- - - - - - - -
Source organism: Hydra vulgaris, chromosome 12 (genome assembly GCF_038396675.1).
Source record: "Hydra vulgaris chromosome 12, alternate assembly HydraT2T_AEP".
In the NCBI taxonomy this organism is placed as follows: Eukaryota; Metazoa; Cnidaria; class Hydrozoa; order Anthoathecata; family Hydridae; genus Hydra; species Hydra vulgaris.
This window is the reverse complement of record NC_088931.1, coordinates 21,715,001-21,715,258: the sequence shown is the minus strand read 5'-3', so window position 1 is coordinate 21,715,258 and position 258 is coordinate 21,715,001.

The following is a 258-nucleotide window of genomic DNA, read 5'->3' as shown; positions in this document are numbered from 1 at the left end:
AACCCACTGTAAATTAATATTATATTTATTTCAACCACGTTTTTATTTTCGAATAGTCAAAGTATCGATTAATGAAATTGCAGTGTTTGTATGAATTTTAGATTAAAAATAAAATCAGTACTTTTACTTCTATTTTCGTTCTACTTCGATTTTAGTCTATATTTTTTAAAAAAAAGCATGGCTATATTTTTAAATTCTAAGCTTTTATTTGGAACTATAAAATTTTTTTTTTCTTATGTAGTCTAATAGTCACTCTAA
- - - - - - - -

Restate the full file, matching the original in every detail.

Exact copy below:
Source organism: Hydra vulgaris, chromosome 12 (genome assembly GCF_038396675.1).
Source record: "Hydra vulgaris chromosome 12, alternate assembly HydraT2T_AEP".
In the NCBI taxonomy this organism is placed as follows: Eukaryota; Metazoa; Cnidaria; class Hydrozoa; order Anthoathecata; family Hydridae; genus Hydra; species Hydra vulgaris.
This window is the reverse complement of record NC_088931.1, coordinates 21,715,001-21,715,258: the sequence shown is the minus strand read 5'-3', so window position 1 is coordinate 21,715,258 and position 258 is coordinate 21,715,001.

The following is a 258-nucleotide window of genomic DNA, read 5'->3' as shown; positions in this document are numbered from 1 at the left end:
AACCCACTGTAAATTAATATTATATTTATTTCAACCACGTTTTTATTTTCGAATAGTCAAAGTATCGATTAATGAAATTGCAGTGTTTGTATGAATTTTAGATTAAAAATAAAATCAGTACTTTTACTTCTATTTTCGTTCTACTTCGATTTTAGTCTATATTTTTTAAAAAAAAGCATGGCTATATTTTTAAATTCTAAGCTTTTATTTGGAACTATAAAATTTTTTTTTTCTTATGTAGTCTAATAGTCACTCTAA